No matter what you are trying to conserve, it costs money. Even in the best of economic times finding funding for a project is often difficult, trying to find that funding in a depressed economy is almost impossible. So when global financial markets are in free fall, primary industries are cutting the fat and Joe Public is struggling to pay the bills, where does marine conservation rate in the list of important issues.

If you are the New Zealand government, it seems that marine conservation not only finds itself well down that list but Kate Wilkinson, David Carter and John Key appear to have completely removed it.

Marine conservation and for that matter, the protection of the New Zealand environment in general just doesn’t seem to rate of any importance to the current government. Of course they will claim it does, and offer lengthy reports filled with spin doctored comments and thin splatters of out of context science about the fantastic job they are doing of protecting our clean green image but don’t be fooled, this government has filed our environment in the asset folder and to them it is something to rent, trade, sell and pillage. Exploiting something is far easier than trying to actually protect it, and within that exploitation lies profit. And that’s what this government is all about, money first and everything else second; that includes you by the way – keep that in mind if you are eligible to vote in the 2014 New Zealand general election.

So how important is the environment to Joe Public? Well judging by the poll run by Fairfax Media recently it didn’t rate to high. When there are bills to pay, children to feed, EQC to fight, what’s happening out of sight and with the appearance of having no direct impact on daily life, can pail in significance to the problems that are in front of you on a daily basis. It is hard to look at the big picture when the pixel in front of you seems like a mountain that you have to climb and you are wearing jandels. Problem is, that big picture, when it refers to the environment, does have a direct impact on everyone’s daily life. That impact might not have an immediate influence but one day, it will. If we don’t start making an effort to clean up our act immediately, that impact isn’t going to have a happy ending. Here lies one of the keys (no pun intended) to correcting the mistakes we have been making as a species, public education through scientific fact and common sense balanced with a sprinkle of impending doom if change is not forthcoming. What motivates a government to change its position on something? The voting public.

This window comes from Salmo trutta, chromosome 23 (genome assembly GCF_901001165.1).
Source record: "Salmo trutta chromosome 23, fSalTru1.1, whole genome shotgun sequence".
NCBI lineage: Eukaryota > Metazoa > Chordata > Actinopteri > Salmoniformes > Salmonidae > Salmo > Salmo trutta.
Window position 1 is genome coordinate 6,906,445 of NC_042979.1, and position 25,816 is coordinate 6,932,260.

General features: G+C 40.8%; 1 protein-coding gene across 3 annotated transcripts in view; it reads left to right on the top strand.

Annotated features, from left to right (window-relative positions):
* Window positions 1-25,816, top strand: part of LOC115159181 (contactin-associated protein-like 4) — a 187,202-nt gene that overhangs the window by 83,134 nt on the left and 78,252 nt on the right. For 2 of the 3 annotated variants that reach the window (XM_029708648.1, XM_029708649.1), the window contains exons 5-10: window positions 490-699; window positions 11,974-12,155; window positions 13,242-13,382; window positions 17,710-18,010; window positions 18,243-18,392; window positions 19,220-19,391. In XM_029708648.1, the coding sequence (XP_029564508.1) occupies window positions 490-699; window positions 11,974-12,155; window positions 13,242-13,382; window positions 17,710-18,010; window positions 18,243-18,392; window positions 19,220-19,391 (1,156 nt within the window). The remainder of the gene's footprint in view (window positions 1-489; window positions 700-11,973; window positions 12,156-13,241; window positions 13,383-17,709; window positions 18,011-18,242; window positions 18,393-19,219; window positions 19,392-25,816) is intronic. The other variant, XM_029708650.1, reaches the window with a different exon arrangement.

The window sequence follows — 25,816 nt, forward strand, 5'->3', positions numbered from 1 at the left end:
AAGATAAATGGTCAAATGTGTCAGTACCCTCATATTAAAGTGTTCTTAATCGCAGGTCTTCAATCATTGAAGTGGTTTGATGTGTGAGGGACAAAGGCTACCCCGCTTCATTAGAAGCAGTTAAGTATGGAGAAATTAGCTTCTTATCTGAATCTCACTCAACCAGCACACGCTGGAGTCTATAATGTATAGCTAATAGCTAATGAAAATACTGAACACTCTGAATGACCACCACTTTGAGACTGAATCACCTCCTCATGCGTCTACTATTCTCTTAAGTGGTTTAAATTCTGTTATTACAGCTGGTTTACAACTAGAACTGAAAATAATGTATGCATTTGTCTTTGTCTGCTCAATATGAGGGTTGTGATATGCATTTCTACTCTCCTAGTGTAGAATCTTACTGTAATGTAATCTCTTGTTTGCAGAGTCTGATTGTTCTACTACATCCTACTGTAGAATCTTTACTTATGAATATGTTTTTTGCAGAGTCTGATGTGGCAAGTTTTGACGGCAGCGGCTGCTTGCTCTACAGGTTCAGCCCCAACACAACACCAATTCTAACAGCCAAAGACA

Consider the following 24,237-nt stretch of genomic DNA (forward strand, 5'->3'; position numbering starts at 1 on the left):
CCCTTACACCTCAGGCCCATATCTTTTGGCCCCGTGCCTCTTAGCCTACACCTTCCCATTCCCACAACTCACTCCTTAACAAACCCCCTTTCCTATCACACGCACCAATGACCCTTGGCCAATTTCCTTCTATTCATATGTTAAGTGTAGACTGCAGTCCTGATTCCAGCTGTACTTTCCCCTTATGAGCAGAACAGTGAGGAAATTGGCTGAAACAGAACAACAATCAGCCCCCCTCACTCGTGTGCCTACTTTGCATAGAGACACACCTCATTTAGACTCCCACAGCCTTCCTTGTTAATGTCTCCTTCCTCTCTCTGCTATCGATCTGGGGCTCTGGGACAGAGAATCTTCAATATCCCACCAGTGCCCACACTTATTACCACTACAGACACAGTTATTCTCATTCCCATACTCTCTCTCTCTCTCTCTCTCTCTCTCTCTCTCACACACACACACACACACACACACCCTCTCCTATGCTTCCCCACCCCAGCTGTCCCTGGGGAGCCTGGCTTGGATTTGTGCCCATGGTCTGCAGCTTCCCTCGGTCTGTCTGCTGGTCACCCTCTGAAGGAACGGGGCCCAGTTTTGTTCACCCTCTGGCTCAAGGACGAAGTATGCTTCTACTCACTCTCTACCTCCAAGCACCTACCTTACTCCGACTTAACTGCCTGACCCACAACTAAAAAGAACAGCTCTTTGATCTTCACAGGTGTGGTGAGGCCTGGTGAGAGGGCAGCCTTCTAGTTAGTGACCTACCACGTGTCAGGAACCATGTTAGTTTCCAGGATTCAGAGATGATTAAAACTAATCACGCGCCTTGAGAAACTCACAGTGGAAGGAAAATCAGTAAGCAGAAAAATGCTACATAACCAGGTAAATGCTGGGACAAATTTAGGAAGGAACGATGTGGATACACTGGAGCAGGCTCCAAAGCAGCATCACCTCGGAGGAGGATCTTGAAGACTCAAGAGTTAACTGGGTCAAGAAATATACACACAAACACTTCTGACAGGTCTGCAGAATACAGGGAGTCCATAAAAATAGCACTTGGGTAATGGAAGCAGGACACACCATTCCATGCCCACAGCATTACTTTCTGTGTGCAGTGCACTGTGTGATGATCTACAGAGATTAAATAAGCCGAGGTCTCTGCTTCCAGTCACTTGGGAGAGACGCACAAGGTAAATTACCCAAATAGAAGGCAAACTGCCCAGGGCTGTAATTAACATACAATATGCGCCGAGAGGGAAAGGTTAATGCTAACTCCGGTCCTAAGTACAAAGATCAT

Looking at current examples we can draw a few conclusions as to the future impact on New Zealand if we continue down this rutted, single lane road to nowhere. Take the Rena, this showed us that our government does not have the capability to deal with an oil spill, even on the smallest of scales. So why are they issuing permits to oil companies to explore off shore opportunities for deep sea drilling? Recipe for disaster, plain and simple. 55 Maui’s dolphins left and despite global condemnation and solid scientific facts our government insist on siding with the weak arguments put forward by the commercial fishing industry and are in complete denial as to why our New Zealand dolphins are on the brink of extinction. Along with this, a number of endangered shark species are still commercially fished here as well as no thought to the impact of shark finning in our waters.

Ask yourself this, why do countries like South Korea and Russia buy quota and send their vessels to our waters? Because there is no fish left in their waters, that’s what happens when you don’t protect your environment. The reason our Maui’s and Hector’s dolphins are in decline is that short term profits are more important to this government than long term sustainability and responsible conservation practices. When all our fish are gone the international vessels will sail off to another country short sighted enough to let them operate and we will be left here with empty oceans and a primary industry in tatters.

Like most Kiwis, I have had an ongoing relationship with the ocean, comes with living on a couple of big islands. I never really thought about that relationship till later in my life, being a male I just took it for granted. When I did, it inspired me to learn more about the impact we as a species have on our planet. All of a sudden I stopped being Joe Public and became something else. I certainly don’t fit the mould of a tree hugging, bearded hippy running around in bare feet trying to save the dandelions but I do feel strongly enough to dedicate time and money to doing my part in an attempt to make a difference. You don’t have to become someone else to start caring about your environment but you can make a difference by taking the time to learn about the impact we are making. We are a part of our environment and therefore what happens to it has an influence on us, now and in the future. No matter what the economic climate, without conservation things will always become a lot worse so it has to hold a high level of importance with governments, industry, the public and you. Educate yourself and start making informed decisions that will secure a healthy future for us all.

Think, Speak, Act – Be the change!